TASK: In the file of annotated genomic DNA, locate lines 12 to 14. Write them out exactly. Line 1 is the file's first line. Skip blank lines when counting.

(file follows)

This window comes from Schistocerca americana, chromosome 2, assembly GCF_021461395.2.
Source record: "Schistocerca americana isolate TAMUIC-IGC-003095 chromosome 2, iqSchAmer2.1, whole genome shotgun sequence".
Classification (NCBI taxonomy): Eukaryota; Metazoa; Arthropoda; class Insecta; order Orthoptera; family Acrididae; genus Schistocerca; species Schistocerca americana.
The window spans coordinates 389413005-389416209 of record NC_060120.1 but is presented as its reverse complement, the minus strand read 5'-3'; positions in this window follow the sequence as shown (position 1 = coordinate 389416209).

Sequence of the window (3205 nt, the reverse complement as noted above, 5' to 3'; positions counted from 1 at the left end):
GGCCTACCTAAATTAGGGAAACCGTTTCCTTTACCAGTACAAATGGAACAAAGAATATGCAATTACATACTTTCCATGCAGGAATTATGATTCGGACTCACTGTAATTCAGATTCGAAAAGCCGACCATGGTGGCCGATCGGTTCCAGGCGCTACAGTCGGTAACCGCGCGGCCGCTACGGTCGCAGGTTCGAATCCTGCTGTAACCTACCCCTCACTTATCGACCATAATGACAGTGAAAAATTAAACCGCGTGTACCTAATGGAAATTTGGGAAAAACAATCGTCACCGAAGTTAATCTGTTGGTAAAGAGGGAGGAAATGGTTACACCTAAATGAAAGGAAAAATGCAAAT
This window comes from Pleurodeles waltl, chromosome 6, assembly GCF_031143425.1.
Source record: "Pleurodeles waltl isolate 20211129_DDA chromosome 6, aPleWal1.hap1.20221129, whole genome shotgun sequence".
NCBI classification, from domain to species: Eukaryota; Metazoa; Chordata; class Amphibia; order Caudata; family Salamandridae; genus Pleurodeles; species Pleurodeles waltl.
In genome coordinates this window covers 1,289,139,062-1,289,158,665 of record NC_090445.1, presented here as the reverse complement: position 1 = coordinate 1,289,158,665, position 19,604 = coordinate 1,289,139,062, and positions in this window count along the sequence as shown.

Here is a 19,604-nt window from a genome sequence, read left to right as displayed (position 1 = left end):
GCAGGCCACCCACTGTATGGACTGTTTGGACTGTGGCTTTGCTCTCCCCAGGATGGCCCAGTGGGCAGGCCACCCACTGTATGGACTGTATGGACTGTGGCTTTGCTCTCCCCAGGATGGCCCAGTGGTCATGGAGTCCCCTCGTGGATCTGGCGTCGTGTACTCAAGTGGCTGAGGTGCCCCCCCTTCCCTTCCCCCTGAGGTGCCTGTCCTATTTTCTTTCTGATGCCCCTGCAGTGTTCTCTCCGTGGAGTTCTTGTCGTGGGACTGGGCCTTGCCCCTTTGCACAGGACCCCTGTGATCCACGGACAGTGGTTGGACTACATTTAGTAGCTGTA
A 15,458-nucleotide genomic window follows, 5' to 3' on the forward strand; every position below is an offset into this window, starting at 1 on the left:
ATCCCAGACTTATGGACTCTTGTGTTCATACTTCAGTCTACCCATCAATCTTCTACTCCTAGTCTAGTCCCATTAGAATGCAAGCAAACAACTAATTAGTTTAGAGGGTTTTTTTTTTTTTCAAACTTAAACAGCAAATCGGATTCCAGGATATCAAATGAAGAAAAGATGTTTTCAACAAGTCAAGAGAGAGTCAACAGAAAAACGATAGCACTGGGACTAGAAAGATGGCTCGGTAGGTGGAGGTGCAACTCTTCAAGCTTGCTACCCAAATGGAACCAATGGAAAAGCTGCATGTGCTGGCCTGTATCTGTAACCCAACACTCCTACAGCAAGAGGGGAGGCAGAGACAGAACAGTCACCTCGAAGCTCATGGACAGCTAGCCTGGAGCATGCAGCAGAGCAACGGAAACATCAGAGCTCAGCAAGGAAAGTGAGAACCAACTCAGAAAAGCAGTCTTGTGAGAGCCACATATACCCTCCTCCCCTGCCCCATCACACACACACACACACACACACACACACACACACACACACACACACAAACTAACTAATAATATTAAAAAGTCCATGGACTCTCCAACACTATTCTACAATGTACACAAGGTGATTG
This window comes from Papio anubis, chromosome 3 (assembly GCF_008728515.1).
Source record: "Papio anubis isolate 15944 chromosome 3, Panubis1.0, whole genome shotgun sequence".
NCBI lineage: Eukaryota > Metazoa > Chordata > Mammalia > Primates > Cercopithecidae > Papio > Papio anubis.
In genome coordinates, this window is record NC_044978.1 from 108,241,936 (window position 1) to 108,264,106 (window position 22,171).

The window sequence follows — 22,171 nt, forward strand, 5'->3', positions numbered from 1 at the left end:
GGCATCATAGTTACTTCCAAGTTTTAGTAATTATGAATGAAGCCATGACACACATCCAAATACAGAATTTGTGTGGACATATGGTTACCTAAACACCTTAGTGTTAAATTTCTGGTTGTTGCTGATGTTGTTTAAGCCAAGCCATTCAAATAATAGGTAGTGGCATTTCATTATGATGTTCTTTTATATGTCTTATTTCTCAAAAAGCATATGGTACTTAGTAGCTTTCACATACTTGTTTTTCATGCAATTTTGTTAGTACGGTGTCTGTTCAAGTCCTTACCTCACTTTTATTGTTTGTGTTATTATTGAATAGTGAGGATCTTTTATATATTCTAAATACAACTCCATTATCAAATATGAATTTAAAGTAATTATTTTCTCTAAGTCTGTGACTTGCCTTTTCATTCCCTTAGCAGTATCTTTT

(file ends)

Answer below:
GCAGGCCACCCACTGTATGGACTGTTTGGACTGTGGCTTTGCTCTCCCCAGGATGGCCCAGTGGGCAGGCCACCCACTGTATGGACTGTATGGACTGTGGCTTTGCTCTCCCCAGGATGGCCCAGTGGTCATGGAGTCCCCTCGTGGATCTGGCGTCGTGTACTCAAGTGGCTGAGGTGCCCCCCCTTCCCTTCCCCCTGAGGTGCCTGTCCTATTTTCTTTCTGATGCCCCTGCAGTGTTCTCTCCGTGGAGTTCTTGTCGTGGGACTGGGCCTTGCCCCTTTGCACAGGACCCCTGTGATCCACGGACAGTGGTTGGACTACATTTAGTAGCTGTA
A 15,458-nucleotide genomic window follows, 5' to 3' on the forward strand; every position below is an offset into this window, starting at 1 on the left:
ATCCCAGACTTATGGACTCTTGTGTTCATACTTCAGTCTACCCATCAATCTTCTACTCCTAGTCTAGTCCCATTAGAATGCAAGCAAACAACTAATTAGTTTAGAGGGTTTTTTTTTTTTTCAAACTTAAACAGCAAATCGGATTCCAGGATATCAAATGAAGAAAAGATGTTTTCAACAAGTCAAGAGAGAGTCAACAGAAAAACGATAGCACTGGGACTAGAAAGATGGCTCGGTAGGTGGAGGTGCAACTCTTCAAGCTTGCTACCCAAATGGAACCAATGGAAAAGCTGCATGTGCTGGCCTGTATCTGTAACCCAACACTCCTACAGCAAGAGGGGAGGCAGAGACAGAACAGTCACCTCGAAGCTCATGGACAGCTAGCCTGGAGCATGCAGCAGAGCAACGGAAACATCAGAGCTCAGCAAGGAAAGTGAGAACCAACTCAGAAAAGCAGTCTTGTGAGAGCCACATATACCCTCCTCCCCTGCCCCATCACACACACACACACACACACACACACACACACACACACACACACACAAACTAACTAATAATATTAAAAAGTCCATGGACTCTCCAACACTATTCTACAATGTACACAAGGTGATTG